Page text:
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*the joke inspired by the novel "Eat, Pray, Love" by Elizabeth Gilbert.
In an important but neglected essay, M. N. Pearson argues that Europeans were unusual not in their capacities as colonizers but in their very desire to colonize: Asian states tended to focus on overland expansion rather than overseas expansion, leaving the oceans open to Europeans. His nuanced argument can be distilled to one basic hypothesis: States that gain the great majority of their revenue from agriculture act differently from states that rely upon trade for a significant portion of their revenues. According to Pearson, during the early modern period most large Asian states belonged to the first category (that is, they derived most of their revenue from agriculture) and therefore tended to be indifferent to oceangoing trade. By contrast, the colonizing Western European states belonged to the second category and therefore tended to focus on oceangoing trade.6
Pearson supports his hypothesis with cases drawn primarily from his area of expertise: Indian history. When the Portuguese arrived in the Indian Ocean in the late fifteenth century, they found it remarkably easy to impose their control over the most valuable maritime trade routes. According to Pearson, this was because Indian states, being bound to agricultural rather than commercial revenues, tended to ignore the prospects for revenue from oceangoing trade. Gujarat was the most sea-oriented of these states, and its merchants dominated routes throughout the Indian Ocean region, from the Persian Gulf to the Strait of Melaka. Even so, one of Gujarat's kings felt that "wars by sea are merchants' affairs and of no concern to the prestige of kings."7 Its government gained only 6 percent of its income from maritime trade, and it was therefore not in the business of maritime adventurism.8 Later in the sixteenth century, the Mughals established their rule over India, founding a state an order of magnitude richer and more populous than the largest Western European states. They certainly could have challenged the Portuguese and their successors, but the Mughals, too, were focused on agricultural production as the basis of their tax revenues, and so they made little effort to subject the Indian Ocean region to their rule. Adages expressed by the elite of the Mughal era indicate this anti-oceanic perspective: "Merchants who travel by sea are like silly worms clinging to logs."9 And so, when the Portuguese arrived in the Indian Ocean, they found the seas open to naval power. The Asian traders of the Indian Ocean were accustomed to peaceful trade, and it appears that, in the century preceding the arrival of the Portuguese, no Asian state had tried to establish hegemony over the seas. The Portuguese, then, benefiting from strong state support as well as the absence of serious competition, were able to establish control over large sectors of the Indian Ocean trade.
To be sure, Portuguese incursions provoked reactions. Early in the sixteenth century, Gujarat and Egypt formed an alliance to reclaim sea routes from the Portuguese. They constructed an armed fleet, which was defeated by the Portuguese in a battle at Diu in 1509. This battle shows the importance of Portuguese naval technologies and strategies, but it is also telling that the arrival of the Portuguese provoked so few such naval reactions. The Ottomans made a half-hearted and desultory attempt to drive the Portuguese out of the Indian Ocean, but they too were more concerned with affairs on land.10 And in the seventeenth century, the Omanis succeeded in driving the Portuguese from Muscat and other coastal enclaves.11 The Omanis' success demonstrates how easy it might have been for a major Asian power to remove the Portuguese altogether. The surprising thing is that, as Pearson points out, no major Asian state seriously tried. According to Pearson's statist hypothesis, the Portuguese were able to convert a naval advantage into oceanic hegemony because they had the strong support of their state whereas Asian states were relatively uninterested in overseas mercantile expansion. The same was true of the Dutch, who arrived a century after the Portuguese.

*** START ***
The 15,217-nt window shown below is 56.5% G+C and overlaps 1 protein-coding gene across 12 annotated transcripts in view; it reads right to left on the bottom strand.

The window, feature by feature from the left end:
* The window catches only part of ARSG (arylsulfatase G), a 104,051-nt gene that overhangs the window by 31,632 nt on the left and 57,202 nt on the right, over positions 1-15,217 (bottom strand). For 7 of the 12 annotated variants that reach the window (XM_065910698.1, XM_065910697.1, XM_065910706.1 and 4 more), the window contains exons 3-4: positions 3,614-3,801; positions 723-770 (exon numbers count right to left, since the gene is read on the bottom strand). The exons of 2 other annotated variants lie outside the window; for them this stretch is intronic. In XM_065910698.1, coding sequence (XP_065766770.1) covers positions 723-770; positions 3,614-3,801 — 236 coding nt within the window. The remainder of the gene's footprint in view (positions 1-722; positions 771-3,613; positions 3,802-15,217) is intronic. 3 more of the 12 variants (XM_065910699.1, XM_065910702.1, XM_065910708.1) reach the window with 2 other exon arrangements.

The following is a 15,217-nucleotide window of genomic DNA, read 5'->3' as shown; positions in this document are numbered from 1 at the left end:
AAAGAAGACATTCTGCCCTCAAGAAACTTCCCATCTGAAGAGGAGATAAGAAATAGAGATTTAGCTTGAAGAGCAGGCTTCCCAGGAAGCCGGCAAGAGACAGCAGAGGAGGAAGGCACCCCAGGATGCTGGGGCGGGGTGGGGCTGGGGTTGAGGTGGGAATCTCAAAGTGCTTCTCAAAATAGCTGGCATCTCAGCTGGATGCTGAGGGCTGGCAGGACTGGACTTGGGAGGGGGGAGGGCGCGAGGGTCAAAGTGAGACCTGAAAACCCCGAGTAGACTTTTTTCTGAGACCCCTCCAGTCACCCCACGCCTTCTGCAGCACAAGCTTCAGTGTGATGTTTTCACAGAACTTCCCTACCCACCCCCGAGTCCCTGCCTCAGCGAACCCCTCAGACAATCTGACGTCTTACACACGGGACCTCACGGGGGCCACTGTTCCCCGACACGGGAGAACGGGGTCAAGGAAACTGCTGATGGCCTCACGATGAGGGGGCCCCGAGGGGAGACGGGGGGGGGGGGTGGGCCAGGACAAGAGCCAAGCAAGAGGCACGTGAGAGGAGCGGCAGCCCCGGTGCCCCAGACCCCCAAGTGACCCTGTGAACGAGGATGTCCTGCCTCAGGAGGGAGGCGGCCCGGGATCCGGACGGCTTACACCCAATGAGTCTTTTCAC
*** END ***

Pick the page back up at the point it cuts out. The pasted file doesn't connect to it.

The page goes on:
Pearson's hypothesis appears reasonable: Asian states do appear to have been less likely than European states to foster overseas aggression for commercial purposes, leaving Asian seas open to European control. Thus, Europeans were simply able to exploit a maritime power vacuum. But many questions remain. For example, there were plenty of Asian states that did emphasize overseas trade. Perhaps the most important are the maritime states of Southeast Asia, such as Macassar and Aceh. These were quite dependent upon revenues from overseas trade and were also at times effective in challenging Portuguese and Dutch expansion. Yet they did not engage in overseas colonialism like the western European states, so there must be other factors at play. We must study these states, and the others throughout the world that might serve as counter examples. Source :[link]
Hetalia, England aph, Spain aph, Egypt aph, Italy aph, Macau aph & Netherlands aph belonged to Himaruya H.
Spice Islands is Maluku Islands in Indonesia.
Indonesia aph, Malaysia aph & Portugal aph based on Himaruya's sketch. ([link]
India OC & Mughal OC design by dinosaurusgede
Philippines OC design by
Brunei Darussalam OC design by
Japan 17th century design by